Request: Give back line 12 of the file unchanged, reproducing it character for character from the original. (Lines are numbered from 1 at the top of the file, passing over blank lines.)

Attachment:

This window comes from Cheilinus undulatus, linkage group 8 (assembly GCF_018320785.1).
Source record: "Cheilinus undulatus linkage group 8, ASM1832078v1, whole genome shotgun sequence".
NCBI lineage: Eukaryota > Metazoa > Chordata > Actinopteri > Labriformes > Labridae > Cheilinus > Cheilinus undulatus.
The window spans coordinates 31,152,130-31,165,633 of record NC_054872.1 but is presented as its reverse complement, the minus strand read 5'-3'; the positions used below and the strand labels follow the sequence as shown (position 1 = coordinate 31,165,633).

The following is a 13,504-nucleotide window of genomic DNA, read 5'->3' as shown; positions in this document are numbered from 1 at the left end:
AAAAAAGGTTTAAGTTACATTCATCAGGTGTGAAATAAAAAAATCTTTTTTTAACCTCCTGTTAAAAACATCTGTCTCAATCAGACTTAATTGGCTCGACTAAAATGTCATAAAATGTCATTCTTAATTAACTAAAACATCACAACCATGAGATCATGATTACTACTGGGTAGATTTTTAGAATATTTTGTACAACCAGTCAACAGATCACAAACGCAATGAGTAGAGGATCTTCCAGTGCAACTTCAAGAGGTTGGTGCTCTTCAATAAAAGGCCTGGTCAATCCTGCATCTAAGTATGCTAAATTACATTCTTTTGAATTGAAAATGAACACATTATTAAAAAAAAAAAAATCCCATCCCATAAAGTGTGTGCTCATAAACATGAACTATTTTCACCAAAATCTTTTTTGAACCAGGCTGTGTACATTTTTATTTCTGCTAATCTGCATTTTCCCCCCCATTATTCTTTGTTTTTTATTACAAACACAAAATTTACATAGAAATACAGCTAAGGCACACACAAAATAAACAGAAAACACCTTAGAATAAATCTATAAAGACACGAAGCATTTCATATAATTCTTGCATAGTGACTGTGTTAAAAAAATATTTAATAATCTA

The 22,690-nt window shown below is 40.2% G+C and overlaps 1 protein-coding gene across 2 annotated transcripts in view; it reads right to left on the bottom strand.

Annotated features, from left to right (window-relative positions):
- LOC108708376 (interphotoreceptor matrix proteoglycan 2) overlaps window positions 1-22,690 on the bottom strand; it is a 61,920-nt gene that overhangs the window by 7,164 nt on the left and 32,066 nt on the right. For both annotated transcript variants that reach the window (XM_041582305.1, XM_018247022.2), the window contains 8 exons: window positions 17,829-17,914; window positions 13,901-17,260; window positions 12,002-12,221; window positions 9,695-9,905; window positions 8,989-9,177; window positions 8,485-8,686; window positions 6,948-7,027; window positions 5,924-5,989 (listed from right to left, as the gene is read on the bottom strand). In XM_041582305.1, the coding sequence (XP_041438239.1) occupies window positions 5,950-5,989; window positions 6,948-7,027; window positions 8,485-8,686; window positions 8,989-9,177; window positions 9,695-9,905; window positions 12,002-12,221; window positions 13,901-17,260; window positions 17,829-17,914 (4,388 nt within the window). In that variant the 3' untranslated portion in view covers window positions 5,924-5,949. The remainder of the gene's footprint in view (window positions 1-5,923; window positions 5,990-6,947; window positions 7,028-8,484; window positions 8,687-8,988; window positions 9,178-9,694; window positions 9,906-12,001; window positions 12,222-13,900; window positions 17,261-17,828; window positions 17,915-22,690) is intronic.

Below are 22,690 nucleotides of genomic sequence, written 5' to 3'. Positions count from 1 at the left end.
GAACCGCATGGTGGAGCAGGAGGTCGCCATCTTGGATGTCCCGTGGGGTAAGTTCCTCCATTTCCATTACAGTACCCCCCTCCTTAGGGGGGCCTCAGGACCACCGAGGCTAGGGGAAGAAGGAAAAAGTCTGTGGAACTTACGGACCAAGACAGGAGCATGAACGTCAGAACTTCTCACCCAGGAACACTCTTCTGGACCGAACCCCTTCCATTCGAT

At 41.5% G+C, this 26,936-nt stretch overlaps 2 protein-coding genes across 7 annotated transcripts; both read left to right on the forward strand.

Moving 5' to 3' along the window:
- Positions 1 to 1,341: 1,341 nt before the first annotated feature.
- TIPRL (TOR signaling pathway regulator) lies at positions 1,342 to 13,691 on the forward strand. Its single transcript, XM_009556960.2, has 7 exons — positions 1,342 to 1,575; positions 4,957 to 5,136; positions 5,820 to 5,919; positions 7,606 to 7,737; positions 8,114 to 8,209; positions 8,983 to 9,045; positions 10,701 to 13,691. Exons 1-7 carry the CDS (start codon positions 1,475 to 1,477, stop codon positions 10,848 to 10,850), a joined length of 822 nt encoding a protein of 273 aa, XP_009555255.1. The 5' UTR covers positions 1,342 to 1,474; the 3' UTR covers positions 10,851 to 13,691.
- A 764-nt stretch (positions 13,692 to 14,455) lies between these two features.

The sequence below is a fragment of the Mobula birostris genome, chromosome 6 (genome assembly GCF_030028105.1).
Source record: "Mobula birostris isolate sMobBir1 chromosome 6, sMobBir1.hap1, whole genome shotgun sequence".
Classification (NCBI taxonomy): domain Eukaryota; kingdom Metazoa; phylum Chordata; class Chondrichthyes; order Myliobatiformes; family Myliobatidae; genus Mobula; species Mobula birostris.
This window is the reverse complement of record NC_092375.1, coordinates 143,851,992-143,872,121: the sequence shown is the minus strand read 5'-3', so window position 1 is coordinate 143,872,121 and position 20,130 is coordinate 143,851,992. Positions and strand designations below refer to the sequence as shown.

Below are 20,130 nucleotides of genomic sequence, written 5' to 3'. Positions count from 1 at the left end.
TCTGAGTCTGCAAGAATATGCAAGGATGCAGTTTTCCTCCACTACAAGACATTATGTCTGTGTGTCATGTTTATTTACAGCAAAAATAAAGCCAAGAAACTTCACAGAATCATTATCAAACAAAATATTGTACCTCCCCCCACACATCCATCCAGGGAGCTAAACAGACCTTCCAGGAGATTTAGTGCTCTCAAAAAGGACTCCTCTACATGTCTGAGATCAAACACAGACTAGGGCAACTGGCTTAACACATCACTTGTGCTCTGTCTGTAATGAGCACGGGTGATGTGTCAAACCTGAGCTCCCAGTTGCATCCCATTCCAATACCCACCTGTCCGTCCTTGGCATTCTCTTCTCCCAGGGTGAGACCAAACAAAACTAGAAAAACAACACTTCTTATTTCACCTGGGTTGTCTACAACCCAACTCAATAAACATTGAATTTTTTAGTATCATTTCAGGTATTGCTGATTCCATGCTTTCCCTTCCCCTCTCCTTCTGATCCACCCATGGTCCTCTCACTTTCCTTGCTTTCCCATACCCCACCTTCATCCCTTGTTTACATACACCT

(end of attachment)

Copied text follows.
At 41.5% G+C, this 26,936-nt stretch overlaps 2 protein-coding genes across 7 annotated transcripts; both read left to right on the forward strand.